Guardian: Exclusive pictures of Gordon Brown’s last hours at Number 10

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    13th May 2010

    May 12 2010: Guardian photographer Martin Argles had exclusive access to No 10 to capture the final minutes of the Brown premiership and Labour government

    Tuesday, 11th May, evening: Gordon Brown speaks on the phone to Nick Clegg. He wants to know if their talks are all over, and if so, he is leaving right then. No "new dawn has broken" for Cameron & Clegg

    Mr Brown and his wife Sarah and two sons, as colleagues Douglas Alexander, Lord Mandelson, Alastair Campbell stand by

    Gordon Brown, flanked by Alastair Campbell, Ed Balls and Douglas Alexander writes a letter to his successor

    The tension in the room is palpable. A hunched Gordon Brown is waiting for the phone call from Nick Clegg that will determine whether his audacious power-sharing offer is acceptable. Sue Nye, his longest-serving adviser, is sitting on his left. Ed Balls, Schools Secretary and his preferred successor, is standing next to him. Alastair Campbell is on the left of the picture

    The empty cabinet table, awaiting the new cabinet

    Despair and despondency hits as the news sinks in that New Labour is finished. An unusually emotional Brown is embraced by a member of his civil service team, while others sink their heads in defeat. Brown has only hours left before he leaves Downing Street for the last time. Yes, the tears are flowing . . .

    Here is the human side of Brown that he had resolutely refused to let us see before. The pride in his sons John and Fraser is beyond question. It’s proof, if it were needed, that for Brown there is life after politics. His wife Sarah is clearly struggling to contain her emotions. Lord Adonis, the Transport Secretary and a former Lib Dem who was a key figure in the negotiations with Clegg, is behind Lord Mandelson and Campbell as they join in the warm applause for Brown as he says farewell for the last time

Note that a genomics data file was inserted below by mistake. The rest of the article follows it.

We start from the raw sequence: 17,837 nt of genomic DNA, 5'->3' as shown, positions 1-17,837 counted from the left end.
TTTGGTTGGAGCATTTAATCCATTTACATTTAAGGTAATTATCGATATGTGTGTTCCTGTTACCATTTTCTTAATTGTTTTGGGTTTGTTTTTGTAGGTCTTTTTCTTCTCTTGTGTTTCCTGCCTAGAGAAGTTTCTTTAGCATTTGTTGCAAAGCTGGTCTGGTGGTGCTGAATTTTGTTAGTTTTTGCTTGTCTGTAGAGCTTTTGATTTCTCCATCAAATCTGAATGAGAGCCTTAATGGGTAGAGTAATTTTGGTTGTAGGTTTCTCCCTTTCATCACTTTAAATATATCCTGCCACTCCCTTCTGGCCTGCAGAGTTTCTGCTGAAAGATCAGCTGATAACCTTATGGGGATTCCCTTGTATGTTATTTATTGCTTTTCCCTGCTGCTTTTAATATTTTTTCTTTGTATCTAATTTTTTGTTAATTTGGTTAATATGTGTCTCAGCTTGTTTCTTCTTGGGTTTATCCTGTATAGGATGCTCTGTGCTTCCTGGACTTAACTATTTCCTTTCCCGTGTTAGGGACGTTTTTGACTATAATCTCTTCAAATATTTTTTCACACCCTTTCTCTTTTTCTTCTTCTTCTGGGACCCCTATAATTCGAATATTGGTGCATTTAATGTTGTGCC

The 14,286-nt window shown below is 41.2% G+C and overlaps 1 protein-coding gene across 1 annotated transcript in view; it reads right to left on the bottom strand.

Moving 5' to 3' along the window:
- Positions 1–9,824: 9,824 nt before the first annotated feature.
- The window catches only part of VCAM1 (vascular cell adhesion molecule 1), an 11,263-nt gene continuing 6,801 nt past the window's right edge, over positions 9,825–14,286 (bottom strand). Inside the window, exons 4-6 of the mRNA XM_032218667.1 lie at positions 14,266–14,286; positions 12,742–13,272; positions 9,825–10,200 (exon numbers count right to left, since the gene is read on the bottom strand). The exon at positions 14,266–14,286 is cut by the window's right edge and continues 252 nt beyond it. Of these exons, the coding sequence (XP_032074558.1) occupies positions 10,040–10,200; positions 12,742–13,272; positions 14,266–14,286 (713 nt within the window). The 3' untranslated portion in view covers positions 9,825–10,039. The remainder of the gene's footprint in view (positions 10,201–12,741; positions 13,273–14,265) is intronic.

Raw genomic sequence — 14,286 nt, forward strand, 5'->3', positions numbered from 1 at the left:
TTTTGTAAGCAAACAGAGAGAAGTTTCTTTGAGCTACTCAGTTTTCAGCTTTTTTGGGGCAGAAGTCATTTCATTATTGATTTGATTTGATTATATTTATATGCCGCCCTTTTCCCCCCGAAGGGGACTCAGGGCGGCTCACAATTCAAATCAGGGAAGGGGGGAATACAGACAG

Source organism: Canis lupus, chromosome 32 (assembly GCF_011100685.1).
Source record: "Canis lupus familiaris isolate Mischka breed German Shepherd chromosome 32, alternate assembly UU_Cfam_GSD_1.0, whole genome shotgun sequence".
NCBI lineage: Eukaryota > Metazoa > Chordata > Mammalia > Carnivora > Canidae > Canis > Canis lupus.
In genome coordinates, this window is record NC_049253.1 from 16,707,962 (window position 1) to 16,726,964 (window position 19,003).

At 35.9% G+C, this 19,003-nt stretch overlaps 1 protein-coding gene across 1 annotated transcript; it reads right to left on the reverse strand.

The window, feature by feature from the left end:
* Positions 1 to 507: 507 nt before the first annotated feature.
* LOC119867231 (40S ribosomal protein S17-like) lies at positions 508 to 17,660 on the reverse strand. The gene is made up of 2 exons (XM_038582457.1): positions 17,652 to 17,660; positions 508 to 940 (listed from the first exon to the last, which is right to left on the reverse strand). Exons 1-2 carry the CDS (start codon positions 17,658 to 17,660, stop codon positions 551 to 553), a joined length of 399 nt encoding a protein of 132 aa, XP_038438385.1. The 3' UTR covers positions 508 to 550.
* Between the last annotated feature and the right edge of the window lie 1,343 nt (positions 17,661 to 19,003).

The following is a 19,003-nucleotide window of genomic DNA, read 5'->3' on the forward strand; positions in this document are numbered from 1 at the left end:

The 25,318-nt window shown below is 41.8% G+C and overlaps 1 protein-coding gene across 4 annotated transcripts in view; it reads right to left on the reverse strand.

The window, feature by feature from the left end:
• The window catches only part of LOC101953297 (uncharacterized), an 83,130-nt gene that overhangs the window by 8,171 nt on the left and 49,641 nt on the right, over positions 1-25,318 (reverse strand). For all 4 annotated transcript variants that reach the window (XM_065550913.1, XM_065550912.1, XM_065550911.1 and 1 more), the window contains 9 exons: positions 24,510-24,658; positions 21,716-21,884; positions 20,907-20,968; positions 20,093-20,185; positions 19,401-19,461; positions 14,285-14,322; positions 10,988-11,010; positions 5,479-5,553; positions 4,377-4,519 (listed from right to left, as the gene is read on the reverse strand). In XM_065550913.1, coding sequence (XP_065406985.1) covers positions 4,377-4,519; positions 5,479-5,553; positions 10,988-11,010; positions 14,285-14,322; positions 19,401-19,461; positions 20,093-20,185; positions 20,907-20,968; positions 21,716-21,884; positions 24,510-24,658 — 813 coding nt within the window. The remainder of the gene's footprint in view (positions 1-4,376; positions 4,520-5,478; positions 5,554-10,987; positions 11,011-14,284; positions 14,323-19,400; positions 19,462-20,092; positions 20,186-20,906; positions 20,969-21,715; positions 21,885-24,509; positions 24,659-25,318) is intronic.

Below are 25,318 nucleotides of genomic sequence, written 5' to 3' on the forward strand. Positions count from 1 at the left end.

We are truly brutal in this country when it comes to seeing off our prime ministers. Immediately, he and his family left their home at Number 10 Downing Street.

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    2 Responses to “Guardian: Exclusive pictures of Gordon Brown’s last hours at Number 10”

    1. little ole American Says:

      Wow! That really IS brutal! It’s like firing a manager of a department store; box up your things and get out! It does not leave time for any type of adjustment. In the States, our presidents have 6 to 8 weeks to move out of the White House. This seems all too UNCIVILIZED.
      Where is the “thank you for your service”? Where is the “Good luck to you”? It seems so very cold.

      • keeptonyblairforpm Says:

        Awful, really, little ole American. But here we are programmed to think that politicians do NOT deserve thanks for anything they try to do, whether successful or not.

        For Tony Blair it was different and an easier process, because he had decided the day he was leaving. Otherwise, this is what happens – one in, one out, on the day following the election normally. Delayed this time for a few days because no party had actually won.

        This is probably a legacy from centuries gone by when prime ministers had liitle more than a suitcase, toothbrush and pen to pack.

        Of course there are no votes in making anything easier or more comfortable for politicians. Our electorate is, imho, trained (by the press, of course) to be judgemental and also very self-serving and self-centred.

        Thus -“They Work For US” is today’s mantra.

        But even in an ordinary 9 to 5 job people are allowed notice. Not when you have the most important job in the country, it seems. You’re out on your ear. Third world. If they complained to the Human Rights courts, they’d probably lose.

        Outside Number 10 after Gordon Brown had said he was going to see the Queen, some of the press shouted “thank you, Sir”. Probably only a few of them and possibly the first time he has been addressed as “Sir”. They did give him a round of applause, though, to be fair, after his very moving speech.

        American press are SO much more polite. I am always impressed at how they stand up when the President walks into the room. We would NEVER do that here. NEVER. It would be regarded as subservient. In fact it’s only manners.

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